Cardinals and Sox can provide a Classic Series

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It was not a good thing for Major League Baseball, Inc., when the St. Louis Cardinals knocked the LA Dodgers out of the National League playoffs.   A sport whose television ratings are losing out not only to football but also to basketball was counting on some West Coast pizzazz.  If baseball can ever be cool, LA with its glitzarati has to be involved.

The Dodgers have genuine showbiz characters, like Adrian Gonzalez and 22-year-old rookie pheenom Yasiel Puig.  And also marquee value in the most esteemed pitcher in the National League, Clayton Kershaw, who looks like a tall Viking with his blond curls and is about to win his second consecutive Cy Young Award.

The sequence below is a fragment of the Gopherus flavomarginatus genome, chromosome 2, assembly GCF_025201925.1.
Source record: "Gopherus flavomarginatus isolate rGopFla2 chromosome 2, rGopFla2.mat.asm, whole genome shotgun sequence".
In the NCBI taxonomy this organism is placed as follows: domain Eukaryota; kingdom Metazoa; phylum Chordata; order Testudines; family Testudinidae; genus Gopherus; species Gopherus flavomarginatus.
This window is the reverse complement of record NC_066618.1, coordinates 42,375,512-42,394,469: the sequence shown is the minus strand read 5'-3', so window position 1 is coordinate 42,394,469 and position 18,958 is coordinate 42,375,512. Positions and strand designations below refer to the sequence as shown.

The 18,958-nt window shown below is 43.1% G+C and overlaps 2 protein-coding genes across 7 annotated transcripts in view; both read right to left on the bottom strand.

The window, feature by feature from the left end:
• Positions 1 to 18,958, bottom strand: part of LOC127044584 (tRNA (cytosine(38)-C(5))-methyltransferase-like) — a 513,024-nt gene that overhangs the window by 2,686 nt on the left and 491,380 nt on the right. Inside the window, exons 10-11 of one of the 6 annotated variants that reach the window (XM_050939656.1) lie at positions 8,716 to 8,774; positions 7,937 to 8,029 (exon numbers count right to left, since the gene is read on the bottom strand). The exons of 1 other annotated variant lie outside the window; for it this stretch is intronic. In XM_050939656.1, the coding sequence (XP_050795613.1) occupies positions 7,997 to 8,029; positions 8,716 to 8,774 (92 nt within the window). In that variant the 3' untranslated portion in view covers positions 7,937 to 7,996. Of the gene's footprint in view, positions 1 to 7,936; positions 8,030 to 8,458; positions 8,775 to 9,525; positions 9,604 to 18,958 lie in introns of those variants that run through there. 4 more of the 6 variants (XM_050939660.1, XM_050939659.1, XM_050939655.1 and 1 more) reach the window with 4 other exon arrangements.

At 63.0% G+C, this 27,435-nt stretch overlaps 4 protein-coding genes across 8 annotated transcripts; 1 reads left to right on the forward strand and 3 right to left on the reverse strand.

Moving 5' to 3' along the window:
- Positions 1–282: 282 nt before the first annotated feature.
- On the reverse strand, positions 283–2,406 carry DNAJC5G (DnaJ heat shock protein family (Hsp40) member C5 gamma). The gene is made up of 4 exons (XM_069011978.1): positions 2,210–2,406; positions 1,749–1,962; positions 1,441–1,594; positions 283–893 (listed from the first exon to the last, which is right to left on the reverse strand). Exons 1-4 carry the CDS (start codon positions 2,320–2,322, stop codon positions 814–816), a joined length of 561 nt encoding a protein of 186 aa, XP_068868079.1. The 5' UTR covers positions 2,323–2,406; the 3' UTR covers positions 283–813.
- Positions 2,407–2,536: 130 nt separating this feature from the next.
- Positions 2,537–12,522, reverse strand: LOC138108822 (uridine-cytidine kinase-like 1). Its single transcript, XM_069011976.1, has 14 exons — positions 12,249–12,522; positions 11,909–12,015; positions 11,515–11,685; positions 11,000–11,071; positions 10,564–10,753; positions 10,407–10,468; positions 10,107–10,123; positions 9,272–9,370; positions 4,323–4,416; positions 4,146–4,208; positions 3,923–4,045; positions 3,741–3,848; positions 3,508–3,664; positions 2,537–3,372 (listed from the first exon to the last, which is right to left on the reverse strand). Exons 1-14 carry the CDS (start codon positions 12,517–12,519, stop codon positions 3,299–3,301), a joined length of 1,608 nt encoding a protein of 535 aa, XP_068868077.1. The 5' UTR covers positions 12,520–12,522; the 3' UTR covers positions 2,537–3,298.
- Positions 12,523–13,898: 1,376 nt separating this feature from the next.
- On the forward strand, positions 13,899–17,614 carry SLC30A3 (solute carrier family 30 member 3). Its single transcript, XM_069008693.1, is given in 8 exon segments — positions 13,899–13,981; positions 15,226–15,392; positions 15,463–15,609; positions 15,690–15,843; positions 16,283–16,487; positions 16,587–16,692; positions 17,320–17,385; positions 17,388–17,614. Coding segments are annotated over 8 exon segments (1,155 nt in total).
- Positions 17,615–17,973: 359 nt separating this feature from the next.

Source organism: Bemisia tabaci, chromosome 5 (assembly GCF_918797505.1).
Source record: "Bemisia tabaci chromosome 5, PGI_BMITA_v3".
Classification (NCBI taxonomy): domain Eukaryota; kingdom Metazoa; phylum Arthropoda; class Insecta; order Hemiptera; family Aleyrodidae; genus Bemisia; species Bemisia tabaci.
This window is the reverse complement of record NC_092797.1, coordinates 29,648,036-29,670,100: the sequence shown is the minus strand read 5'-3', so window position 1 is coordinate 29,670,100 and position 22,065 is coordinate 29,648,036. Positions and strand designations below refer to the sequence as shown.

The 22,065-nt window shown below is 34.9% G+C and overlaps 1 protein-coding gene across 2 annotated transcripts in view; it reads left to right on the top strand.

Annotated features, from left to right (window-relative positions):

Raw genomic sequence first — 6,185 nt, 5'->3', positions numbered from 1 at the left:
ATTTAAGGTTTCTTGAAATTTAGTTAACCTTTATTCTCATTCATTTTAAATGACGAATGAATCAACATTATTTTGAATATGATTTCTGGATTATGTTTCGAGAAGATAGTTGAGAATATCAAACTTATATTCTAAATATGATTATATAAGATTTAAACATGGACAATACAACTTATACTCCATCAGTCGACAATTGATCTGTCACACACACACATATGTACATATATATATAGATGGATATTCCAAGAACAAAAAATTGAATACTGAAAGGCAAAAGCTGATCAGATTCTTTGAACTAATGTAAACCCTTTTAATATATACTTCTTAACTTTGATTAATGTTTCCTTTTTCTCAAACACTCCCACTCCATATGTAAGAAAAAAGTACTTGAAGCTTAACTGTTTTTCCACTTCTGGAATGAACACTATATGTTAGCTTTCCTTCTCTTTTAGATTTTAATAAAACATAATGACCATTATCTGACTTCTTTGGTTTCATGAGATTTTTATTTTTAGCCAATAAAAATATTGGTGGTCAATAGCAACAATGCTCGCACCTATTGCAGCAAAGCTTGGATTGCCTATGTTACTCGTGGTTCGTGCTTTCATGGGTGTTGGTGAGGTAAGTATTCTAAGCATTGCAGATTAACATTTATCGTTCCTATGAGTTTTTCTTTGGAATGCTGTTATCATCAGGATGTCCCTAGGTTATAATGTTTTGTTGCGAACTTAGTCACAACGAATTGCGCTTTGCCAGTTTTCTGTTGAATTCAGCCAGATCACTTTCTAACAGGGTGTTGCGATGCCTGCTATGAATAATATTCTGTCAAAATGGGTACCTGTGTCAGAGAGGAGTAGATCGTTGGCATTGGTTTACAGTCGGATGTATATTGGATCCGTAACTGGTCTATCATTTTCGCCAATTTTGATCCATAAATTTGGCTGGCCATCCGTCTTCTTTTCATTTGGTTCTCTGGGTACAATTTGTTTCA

The Dodgers really are the closest thing baseball has to Showtime.  You suspect the input of Magic Johnson.

But in the NL Championship Series, glitz lost to grit.  Gonzalez and Puig couldn’t field in the clutch and Kershaw couldn’t pitch in it.  So like it or not, the St. Louis Cardinals are going to Boston’s ultra-historic Fenway Park to open the World Series on Wednesday night.

Actually, there’s a lot to like in these Cardinals.

St. Louis is a city that pays attention to baseball like no other city does.  Not even Boston, which can get distracted by the Patriots and occasionally by the Bruins or Celtics.

In St. Louis you can be eating in a trattoria on the Hill and hear Cardinals play-by-play on the radio.  This is a city that appreciates baseball excellence and demands it.  And usually gets it.  This is the 19th World Series for the Cards, seeking their 11th world championship.

Opposed by a team that last won one in 2007 and feels a special bond with destiny.